Michael is a gamer, but then again, who isn’t? Pretty much everyone goes through their day just hoping for a chance to escape into VirtNet, a game where you can live outside reality. Some would even call this place a utopia. VirtNet was a place where you could meet people, go on adventures without having to worry about whether you’ll die, a place to be a better version of you. That all changes for Michael and his friends when he witnesses a horrible- and very real- death.
Everyone knows about Kaine in the cyber world, but they don’t know how strong he is. Causing terror attacks leaves the government no choice but to enlist Michael and his friends to find out who -or what- Kaine is. Hacking into the cyber system, Michael and his friends have a long journey ahead of them.
I will first start off by saying that I didn’t have very high expectations for this book. I wasn’t a fan of the Maze Runner trilogy, and as it happened, I wasn’t a fan of this novel either.
The writing is very chunky. There are slow sections where you just want to put down the book and never pick it up again, and there are the quick paced parts that come and go so quickly you’re not quite sure what happened. I found myself skimming a lot, and had to force myself to reread the pages. The beginning was really slow for me. I’m not sure why, because there was plenty of stuff that happened, but I put the book down and started reading another one until I started feeling guilty. I thought that maybe my dislike of the Maze Runner had made me prejudiced, but no, this novel just wasn’t my cup of tea.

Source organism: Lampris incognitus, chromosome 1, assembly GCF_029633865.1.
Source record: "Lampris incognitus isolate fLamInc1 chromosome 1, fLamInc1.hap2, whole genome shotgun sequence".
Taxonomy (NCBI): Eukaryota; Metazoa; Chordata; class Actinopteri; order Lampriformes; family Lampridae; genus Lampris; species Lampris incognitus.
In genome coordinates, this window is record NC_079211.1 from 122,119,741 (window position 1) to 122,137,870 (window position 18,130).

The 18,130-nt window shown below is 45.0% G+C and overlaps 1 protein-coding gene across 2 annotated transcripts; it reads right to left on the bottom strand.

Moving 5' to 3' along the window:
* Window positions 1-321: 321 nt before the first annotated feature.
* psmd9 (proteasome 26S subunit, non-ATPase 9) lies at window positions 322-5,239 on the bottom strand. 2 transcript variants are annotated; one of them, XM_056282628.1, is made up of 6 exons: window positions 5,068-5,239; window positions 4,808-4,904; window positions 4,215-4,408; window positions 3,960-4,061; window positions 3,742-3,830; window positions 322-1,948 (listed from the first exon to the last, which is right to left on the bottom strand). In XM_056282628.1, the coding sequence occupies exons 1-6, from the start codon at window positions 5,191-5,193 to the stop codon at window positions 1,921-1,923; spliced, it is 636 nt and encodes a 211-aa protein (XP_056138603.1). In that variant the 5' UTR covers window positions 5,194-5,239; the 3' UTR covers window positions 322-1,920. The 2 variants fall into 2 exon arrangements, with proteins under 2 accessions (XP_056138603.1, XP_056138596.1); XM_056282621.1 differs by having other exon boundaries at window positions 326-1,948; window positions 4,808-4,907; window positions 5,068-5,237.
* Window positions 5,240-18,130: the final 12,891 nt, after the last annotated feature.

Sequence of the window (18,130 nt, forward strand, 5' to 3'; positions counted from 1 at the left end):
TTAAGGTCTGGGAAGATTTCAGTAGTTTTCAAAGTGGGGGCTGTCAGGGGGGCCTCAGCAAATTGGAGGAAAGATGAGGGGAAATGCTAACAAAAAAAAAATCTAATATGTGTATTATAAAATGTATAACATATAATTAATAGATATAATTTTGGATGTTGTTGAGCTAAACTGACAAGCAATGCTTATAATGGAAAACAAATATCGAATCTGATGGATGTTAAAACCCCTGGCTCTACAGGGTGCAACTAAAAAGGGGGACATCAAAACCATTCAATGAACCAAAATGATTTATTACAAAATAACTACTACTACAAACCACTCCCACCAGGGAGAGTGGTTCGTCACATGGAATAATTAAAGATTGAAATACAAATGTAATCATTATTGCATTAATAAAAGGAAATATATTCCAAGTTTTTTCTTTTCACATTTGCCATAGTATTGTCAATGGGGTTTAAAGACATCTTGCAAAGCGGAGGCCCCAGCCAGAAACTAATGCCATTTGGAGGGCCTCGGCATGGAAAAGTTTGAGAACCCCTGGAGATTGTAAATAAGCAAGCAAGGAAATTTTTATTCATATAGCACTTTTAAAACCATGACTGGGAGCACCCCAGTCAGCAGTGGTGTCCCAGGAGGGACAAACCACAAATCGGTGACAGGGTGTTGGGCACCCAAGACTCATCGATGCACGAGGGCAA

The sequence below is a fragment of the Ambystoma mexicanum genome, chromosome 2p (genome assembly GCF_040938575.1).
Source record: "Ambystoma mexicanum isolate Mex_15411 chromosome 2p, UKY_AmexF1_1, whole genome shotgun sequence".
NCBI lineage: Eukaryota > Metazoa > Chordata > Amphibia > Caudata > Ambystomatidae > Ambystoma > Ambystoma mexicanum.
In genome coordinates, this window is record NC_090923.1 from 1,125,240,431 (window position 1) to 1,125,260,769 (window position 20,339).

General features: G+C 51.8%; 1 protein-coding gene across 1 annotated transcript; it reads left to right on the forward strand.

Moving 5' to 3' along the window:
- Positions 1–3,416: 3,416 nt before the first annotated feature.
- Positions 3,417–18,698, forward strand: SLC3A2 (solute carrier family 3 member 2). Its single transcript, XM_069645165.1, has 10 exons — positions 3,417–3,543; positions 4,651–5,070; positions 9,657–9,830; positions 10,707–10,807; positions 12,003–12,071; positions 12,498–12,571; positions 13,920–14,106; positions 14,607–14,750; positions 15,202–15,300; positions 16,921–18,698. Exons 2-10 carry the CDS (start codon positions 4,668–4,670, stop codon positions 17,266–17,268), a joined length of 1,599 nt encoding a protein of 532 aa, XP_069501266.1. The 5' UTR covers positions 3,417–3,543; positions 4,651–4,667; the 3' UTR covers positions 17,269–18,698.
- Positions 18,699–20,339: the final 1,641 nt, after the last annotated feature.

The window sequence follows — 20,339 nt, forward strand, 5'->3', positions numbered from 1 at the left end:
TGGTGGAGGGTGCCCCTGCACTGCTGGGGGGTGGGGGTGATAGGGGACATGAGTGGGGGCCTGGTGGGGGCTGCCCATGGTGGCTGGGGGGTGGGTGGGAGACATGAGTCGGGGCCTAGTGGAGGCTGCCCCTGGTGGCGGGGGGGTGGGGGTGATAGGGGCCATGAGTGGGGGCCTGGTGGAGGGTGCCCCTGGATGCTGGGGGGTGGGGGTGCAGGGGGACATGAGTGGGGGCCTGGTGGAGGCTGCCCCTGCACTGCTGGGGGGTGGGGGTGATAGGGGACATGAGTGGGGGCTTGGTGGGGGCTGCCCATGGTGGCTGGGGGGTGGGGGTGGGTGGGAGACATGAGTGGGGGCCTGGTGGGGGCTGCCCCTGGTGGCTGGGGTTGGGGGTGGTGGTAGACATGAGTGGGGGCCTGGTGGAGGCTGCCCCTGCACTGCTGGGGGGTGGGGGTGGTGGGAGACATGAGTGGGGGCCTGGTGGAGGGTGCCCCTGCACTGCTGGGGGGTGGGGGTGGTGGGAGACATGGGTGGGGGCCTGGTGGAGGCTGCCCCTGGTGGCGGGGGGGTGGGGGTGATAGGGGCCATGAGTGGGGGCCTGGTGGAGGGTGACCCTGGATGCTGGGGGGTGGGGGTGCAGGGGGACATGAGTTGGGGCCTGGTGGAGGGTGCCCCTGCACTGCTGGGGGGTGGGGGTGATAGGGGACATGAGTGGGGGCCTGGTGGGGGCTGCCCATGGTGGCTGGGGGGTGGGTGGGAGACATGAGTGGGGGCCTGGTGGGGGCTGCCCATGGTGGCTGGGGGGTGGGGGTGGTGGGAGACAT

Again, bringing up the Maze Runner, The Eye of Minds reminds me of how I felt about TMR. I loved the idea of TMR, I thought it was clever, and although a human maze has been used many many times, the way Dashner executed it was fresh. HOWEVER, his writing style and characters made it impossible for me to enjoy. This was also the case for The Eye of Minds. Having your own video game reality? How cool is that? The only other version of this idea I’ve seen is Sword Art Online, which is a fantastic anime, by the way. The idea of this novel is great, it’s just the way that Dashner wrote his plot and characters.
Speaking about the characters, I hated Michael. A lot. He was too Mary Sue. I feel like Dashner tried too hard to make Michael seem “different”. When will people realize that everyone is the same with subtle differences? Authors, please don’t try and make your characters seem nonhuman, unless they are just humans! Michael was portrayed as someone perfect, and I couldn’t sympathize with this guy. There was a part in the book where he described his ideal girl:
Everwhere Michael looked, he saw perfection. Perfect hair, perfect clothes, perfect muscles, perfect legs.
Not my cup of tea, he thought with a smile. He preferred dorky girls with messy hair and potato chip crumbs on their shirts.
This is perhaps more of a personal issue than a criticism towards Dashner’s writing, but why? You can still have “perfect legs” and “perfect clothes” and still be “dorky”? You shouldn’t put labels on things, because chances are, everyone fits many categories.
We never really learn a lot about Sarah and Bryson, except for the fact that they’re best friends with Micheal. We got a lot of Michael’s backstory, but never delved into either Sarah or Bryson’s background. I would’ve liked to know more about them, because while I was reading, they just felt static to me.
As I mentioned before, I loved the idea of this novel. However, Dashner really sucked on world building. There were various parts in the novel where Michael and his friends were “coding”. They never described it. Ever. Also, the novel never really describes about the game itself, it mostly just follows the plot. I would’ve liked to learn more about the game, as it was mostly the only thing I was interested in.
Overall, I didn’t enjoy this book, and I won’t be picking up the second book in this series.